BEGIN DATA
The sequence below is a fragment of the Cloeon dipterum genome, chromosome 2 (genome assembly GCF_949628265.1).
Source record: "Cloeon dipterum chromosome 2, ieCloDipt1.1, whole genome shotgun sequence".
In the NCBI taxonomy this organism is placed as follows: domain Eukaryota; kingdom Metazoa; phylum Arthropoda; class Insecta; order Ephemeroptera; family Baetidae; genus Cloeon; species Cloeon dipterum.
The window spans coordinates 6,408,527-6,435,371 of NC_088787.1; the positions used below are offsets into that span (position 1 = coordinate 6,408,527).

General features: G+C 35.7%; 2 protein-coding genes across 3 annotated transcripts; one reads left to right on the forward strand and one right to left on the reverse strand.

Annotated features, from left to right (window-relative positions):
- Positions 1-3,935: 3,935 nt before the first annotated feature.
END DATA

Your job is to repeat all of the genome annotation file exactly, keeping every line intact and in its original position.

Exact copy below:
The sequence below is a fragment of the Cloeon dipterum genome, chromosome 2 (genome assembly GCF_949628265.1).
Source record: "Cloeon dipterum chromosome 2, ieCloDipt1.1, whole genome shotgun sequence".
In the NCBI taxonomy this organism is placed as follows: domain Eukaryota; kingdom Metazoa; phylum Arthropoda; class Insecta; order Ephemeroptera; family Baetidae; genus Cloeon; species Cloeon dipterum.
The window spans coordinates 6,408,527-6,435,371 of NC_088787.1; the positions used below are offsets into that span (position 1 = coordinate 6,408,527).

General features: G+C 35.7%; 2 protein-coding genes across 3 annotated transcripts; one reads left to right on the forward strand and one right to left on the reverse strand.

Annotated features, from left to right (window-relative positions):
- Positions 1-3,935: 3,935 nt before the first annotated feature.